TIBETAN BROWN BEAR
Ursus arctos pruinosus
The Tibetan Brown Bear is a subspecies of the Brown Bear. The Tibetan Brown Bear has shaggy, dark brown to black fur, with a cream to cinnamon face, and a white collar that broadens from the shoulders to the chest. The Tibetan Brown Bear’s small ears are covered with long black fur. The Brown Bear’s sense of smell is much more acute than its hearing and sight.
The Brown Bear has a concave outline to its massive head and snout, and high shoulders that produce a sloping back line. The claws of a Brown bear can reach almost 12.7 centimetres (five inches) in length.
The Tibetan Brown Bear is a medium-sized bear. The combined length of the Brown Bear’s head and body is 172 to 284 centimetres (68 to 112 inches). The Bear’s tail length ranges from just six to 22 centimetres (2.5 to 8.5 inches). The Brown Bear weighs about 95 to 780 kilograms (209 to 1,720 pounds). Adult male bears are typically heavier than adult females.
The Tibetan Brown Bear inhabits alpine forests, meadows, and steppe, at elevations from 2,000 to 4,500 metres (6,560 to 14,760 feet). The Brown Bear has the widest habitat range of any bear species in the world.
The Bear’s range includes: northwest North America; orthern Europe, from Scandinavia to eastern Russia; the central European mountains; and parts of West and Central Asia, from Syria, across the Central Asian Republics, to the Tibetan Plateau. The Tibetan Brown Bear, however, is found only on the Tibetan Plateau.
The omnivorous Brown Bear can eat up to 11 to 16 kilograms (25 to 35 pounds) of food per day, or roughly two percent of its body weight.
The bulk of the Tibetan Brown Bear’s diet consists of pikas, green and dry grass, and roots. The Tibetan Brown Bear also eats ungulates (probably scavenged) like blue sheep, argali, chiru, and yaks, as well as marmots, tubers, herbs, and insects. The Tibetan Brown Bear occasionally attacks livestock.
Behaviour and Reproduction
The Brown Bear is a solitary animal, except for mothers accompanied by their cubs. However, Brown bears will congregate where food is abundant, such as at salmon streams or garbage dumps. The Tibetan Brown Bear probably hibernates from October to April. The Brown Bear breeds in May or June. Bear mothers give birth in January or February, each to as many as four cubs. Cubs are helpless at birth and weigh about 364 grams (13 ounces). Cubs stay with their mothers for about four years after their birth. Mothers generally do not give birth to another litter until the spring after they have separated from their cubs.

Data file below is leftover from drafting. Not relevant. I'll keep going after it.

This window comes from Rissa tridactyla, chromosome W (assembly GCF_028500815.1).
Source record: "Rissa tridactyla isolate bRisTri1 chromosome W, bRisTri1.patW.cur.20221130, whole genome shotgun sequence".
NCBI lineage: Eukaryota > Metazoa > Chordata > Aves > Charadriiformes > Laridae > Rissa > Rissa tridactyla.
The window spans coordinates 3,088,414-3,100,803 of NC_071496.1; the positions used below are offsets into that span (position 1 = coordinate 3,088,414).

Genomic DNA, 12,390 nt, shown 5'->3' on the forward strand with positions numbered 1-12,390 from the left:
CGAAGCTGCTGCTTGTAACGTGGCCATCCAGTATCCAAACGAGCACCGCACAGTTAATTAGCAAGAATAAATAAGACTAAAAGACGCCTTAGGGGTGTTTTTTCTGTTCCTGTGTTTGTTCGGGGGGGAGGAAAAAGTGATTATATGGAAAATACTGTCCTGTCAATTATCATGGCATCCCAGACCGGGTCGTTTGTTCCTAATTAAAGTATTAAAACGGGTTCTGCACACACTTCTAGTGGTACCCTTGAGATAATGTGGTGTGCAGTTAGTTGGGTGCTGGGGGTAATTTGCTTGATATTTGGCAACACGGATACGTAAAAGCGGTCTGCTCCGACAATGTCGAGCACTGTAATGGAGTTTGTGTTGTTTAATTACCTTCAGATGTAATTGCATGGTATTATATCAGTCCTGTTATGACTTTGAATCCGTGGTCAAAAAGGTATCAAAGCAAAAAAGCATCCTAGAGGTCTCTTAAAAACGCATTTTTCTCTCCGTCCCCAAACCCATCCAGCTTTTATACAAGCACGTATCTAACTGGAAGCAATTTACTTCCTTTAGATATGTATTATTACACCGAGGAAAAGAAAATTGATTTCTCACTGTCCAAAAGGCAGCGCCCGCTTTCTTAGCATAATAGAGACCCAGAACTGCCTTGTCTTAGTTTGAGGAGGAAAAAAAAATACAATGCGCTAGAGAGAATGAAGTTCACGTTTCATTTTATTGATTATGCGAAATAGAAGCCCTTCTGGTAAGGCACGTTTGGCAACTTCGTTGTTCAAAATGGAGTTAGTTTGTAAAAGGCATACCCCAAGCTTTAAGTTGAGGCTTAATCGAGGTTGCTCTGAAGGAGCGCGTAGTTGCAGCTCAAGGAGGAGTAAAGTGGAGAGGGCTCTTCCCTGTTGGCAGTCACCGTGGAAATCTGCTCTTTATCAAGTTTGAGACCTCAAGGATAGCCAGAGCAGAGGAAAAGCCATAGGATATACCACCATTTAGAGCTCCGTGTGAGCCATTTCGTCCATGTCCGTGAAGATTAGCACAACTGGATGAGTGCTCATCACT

The life span of the Brown Bear ranges from 20 to 30 years, for bears in the wild. Brown bears in zoos live for somewhat longer. The Brown Bear can run at speeds up to 50 kilometres (30 miles) per hour.
The Tibetan Brown Bear is listed under Appendix I of CITES and the U.S. Fish and Wildlife Service has designated the Tibetan Brown Bear endangered. The Tibetan Brown Bear is under second class protection in China. Brown bears are included in Schedule II, Part I of the Indian (Wildlife) Protection Act of 1972.
Threats to Survival
The Brown Bear population has dropped to less than two percent of its original size. This dramatic decrease in numbers can be partially attributed to habitat loss. The most serious threat to the Brown Bear’s survival, however, is that posed by increased poaching of the Bear. The Brown Bear is poached to obtain the Bear’s body parts, including its gall bladder, for use in traditional Asian medicines. Furthermore, Tibetan nomads often kill the Tibetan Brown Bear because the Bear is dangerous, may prey upon livestock, and may be considered a manifestation of an evil spirit. Because the Brown Bear has a low birth rate and its cubs have a high death rate (up to 50 per cent mortality), it is especially difficult for the Bear population to recover its losses.
Schaller, George B., 1998: Wildlife of the Tibetan Steppe, The University of Chicago Press, London, 80pp.
Wang, Youzhi, and Hu, Jinchu, 1999: Color Pictorial Handbook of the Mammals of Sichuan, Chinese Forestry Publication Press, 278pp.
By: Environment and Development Desk, DIIR, CTA.